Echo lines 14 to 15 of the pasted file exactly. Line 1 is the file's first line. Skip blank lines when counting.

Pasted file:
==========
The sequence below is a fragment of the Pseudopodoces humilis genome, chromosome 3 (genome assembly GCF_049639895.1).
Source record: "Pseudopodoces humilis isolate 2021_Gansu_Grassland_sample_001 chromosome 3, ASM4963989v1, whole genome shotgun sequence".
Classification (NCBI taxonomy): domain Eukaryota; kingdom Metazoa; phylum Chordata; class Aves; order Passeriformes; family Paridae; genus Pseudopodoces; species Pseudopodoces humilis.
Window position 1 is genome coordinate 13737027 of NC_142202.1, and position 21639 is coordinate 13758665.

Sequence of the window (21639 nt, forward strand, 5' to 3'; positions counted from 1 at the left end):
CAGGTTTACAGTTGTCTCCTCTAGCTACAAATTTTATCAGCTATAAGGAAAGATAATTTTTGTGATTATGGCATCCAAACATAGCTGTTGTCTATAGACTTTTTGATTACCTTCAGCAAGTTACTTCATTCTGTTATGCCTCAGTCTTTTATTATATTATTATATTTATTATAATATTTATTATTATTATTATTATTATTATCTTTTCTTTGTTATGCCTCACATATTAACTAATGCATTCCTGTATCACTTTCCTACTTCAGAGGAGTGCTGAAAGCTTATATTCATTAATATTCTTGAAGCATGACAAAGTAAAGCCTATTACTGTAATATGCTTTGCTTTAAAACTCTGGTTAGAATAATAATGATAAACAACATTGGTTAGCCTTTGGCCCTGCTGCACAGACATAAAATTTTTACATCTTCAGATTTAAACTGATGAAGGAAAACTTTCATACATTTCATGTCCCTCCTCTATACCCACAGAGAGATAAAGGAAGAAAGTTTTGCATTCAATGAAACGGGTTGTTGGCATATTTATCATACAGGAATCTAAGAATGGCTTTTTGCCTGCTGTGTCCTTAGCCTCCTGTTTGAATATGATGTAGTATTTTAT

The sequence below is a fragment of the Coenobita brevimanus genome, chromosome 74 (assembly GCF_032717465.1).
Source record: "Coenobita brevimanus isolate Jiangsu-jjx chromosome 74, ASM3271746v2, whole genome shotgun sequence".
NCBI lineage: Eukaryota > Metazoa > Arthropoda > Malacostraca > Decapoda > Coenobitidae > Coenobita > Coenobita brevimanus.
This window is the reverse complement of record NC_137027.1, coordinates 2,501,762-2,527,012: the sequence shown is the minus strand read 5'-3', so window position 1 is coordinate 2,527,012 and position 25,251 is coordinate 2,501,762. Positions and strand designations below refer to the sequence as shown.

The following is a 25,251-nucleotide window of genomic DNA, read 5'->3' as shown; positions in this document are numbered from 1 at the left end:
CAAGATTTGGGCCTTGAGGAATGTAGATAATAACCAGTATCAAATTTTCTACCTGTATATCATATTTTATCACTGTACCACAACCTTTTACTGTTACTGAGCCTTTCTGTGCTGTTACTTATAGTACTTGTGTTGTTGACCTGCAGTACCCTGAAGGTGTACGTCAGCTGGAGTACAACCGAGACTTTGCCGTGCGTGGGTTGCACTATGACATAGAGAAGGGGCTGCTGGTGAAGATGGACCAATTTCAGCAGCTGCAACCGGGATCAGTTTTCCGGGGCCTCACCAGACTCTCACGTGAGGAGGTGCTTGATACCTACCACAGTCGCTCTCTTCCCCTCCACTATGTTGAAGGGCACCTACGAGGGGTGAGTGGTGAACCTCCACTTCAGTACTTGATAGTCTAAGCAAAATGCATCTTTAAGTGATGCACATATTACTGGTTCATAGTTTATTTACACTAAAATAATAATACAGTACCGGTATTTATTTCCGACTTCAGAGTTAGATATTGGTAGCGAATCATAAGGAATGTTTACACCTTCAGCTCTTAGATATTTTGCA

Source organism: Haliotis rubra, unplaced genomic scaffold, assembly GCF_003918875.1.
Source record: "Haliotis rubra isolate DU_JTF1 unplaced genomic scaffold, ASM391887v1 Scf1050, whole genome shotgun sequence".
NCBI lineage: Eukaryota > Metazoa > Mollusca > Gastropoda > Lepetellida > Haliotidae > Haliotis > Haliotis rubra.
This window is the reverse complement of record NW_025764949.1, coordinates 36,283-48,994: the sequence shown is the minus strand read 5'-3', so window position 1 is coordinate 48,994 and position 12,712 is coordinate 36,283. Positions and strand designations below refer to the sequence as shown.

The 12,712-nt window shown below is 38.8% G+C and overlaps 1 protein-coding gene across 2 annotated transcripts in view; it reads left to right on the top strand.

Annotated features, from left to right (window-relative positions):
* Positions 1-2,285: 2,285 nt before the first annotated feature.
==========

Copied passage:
Source record: "Haliotis rubra isolate DU_JTF1 unplaced genomic scaffold, ASM391887v1 Scf1050, whole genome shotgun sequence".
NCBI lineage: Eukaryota > Metazoa > Mollusca > Gastropoda > Lepetellida > Haliotidae > Haliotis > Haliotis rubra.